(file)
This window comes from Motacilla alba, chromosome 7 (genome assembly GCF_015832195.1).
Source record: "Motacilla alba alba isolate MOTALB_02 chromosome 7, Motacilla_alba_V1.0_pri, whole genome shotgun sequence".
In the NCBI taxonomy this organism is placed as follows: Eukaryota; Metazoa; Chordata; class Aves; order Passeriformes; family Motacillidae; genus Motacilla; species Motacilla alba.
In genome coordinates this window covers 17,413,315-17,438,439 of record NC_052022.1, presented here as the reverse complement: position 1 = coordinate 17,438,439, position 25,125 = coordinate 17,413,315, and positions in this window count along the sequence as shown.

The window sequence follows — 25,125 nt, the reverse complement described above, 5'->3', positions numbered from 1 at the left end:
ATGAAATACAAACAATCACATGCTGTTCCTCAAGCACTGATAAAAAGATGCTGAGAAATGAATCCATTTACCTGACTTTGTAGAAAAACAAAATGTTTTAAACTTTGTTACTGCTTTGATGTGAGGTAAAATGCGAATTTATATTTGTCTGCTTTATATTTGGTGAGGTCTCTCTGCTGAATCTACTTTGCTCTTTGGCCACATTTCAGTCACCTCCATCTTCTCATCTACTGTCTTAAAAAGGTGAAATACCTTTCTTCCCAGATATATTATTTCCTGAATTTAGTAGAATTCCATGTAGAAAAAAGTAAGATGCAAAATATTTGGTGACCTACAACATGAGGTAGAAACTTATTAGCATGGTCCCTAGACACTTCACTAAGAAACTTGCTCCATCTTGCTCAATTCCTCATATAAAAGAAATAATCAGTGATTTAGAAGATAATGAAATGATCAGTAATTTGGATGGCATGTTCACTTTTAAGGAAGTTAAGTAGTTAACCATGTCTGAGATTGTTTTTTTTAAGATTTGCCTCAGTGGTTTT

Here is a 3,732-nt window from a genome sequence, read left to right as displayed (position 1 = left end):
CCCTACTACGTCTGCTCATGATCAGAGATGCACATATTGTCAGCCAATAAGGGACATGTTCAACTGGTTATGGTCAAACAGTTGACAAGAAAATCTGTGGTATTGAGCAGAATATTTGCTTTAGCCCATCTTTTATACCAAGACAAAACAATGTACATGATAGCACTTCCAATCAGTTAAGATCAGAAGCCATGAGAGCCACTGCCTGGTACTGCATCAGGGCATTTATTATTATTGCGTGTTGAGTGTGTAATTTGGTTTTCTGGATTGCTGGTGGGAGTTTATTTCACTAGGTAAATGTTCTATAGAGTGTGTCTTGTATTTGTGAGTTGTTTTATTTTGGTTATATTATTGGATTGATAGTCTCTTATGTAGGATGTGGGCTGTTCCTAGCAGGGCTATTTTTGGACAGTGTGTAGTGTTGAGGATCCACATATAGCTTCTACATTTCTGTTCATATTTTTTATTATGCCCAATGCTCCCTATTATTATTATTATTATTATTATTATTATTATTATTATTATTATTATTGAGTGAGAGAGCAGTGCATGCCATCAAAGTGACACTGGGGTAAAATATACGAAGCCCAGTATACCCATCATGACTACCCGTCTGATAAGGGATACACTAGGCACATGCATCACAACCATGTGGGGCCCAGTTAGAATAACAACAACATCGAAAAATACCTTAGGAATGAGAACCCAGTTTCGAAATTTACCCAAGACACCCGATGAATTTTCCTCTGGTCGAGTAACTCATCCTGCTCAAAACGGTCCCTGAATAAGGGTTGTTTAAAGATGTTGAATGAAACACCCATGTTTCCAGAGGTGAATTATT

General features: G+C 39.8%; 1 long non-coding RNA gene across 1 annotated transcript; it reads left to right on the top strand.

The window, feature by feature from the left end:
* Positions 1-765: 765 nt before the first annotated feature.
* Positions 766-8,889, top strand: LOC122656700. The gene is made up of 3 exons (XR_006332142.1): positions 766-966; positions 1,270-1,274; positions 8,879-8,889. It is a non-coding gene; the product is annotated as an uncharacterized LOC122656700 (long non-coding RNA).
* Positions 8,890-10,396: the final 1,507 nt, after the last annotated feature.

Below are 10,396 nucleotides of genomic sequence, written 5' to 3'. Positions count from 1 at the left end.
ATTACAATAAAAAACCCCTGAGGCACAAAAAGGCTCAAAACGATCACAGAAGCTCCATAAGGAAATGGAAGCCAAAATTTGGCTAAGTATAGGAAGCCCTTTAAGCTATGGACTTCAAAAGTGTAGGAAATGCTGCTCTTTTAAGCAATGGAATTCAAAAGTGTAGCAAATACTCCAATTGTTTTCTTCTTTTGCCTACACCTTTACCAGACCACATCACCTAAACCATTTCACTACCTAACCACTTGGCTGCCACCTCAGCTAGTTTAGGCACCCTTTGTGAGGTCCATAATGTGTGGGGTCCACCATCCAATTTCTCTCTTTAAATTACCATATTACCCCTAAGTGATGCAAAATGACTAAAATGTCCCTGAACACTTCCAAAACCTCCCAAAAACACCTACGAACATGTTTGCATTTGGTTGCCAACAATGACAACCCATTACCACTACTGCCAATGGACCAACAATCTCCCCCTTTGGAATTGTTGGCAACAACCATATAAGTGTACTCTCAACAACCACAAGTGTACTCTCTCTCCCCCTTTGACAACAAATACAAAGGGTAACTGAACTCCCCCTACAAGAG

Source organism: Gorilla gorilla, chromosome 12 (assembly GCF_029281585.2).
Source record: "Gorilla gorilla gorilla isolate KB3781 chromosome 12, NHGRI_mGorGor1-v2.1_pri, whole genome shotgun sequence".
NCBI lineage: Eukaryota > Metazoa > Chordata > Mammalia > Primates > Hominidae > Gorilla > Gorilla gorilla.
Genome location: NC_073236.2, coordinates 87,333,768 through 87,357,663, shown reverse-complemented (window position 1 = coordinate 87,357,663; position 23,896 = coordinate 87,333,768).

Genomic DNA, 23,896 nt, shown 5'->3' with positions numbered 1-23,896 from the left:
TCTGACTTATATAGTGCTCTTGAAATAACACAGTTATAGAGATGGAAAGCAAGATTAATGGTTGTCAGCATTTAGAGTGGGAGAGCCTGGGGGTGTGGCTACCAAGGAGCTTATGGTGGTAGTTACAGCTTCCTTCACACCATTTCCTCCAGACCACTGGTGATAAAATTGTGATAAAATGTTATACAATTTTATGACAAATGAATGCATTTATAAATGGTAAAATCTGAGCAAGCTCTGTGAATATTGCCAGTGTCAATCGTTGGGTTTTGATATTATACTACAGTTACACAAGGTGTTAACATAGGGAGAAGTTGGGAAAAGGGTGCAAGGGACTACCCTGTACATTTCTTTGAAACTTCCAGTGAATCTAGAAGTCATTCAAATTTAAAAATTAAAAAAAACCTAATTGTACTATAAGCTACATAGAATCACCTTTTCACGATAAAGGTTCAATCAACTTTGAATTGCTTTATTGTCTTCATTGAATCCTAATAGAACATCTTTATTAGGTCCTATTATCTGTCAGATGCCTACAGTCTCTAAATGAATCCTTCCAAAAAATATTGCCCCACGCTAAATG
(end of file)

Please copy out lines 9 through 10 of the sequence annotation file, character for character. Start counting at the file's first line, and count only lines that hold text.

General features: G+C 39.8%; 1 long non-coding RNA gene across 1 annotated transcript; it reads left to right on the top strand.

The window, feature by feature from the left end: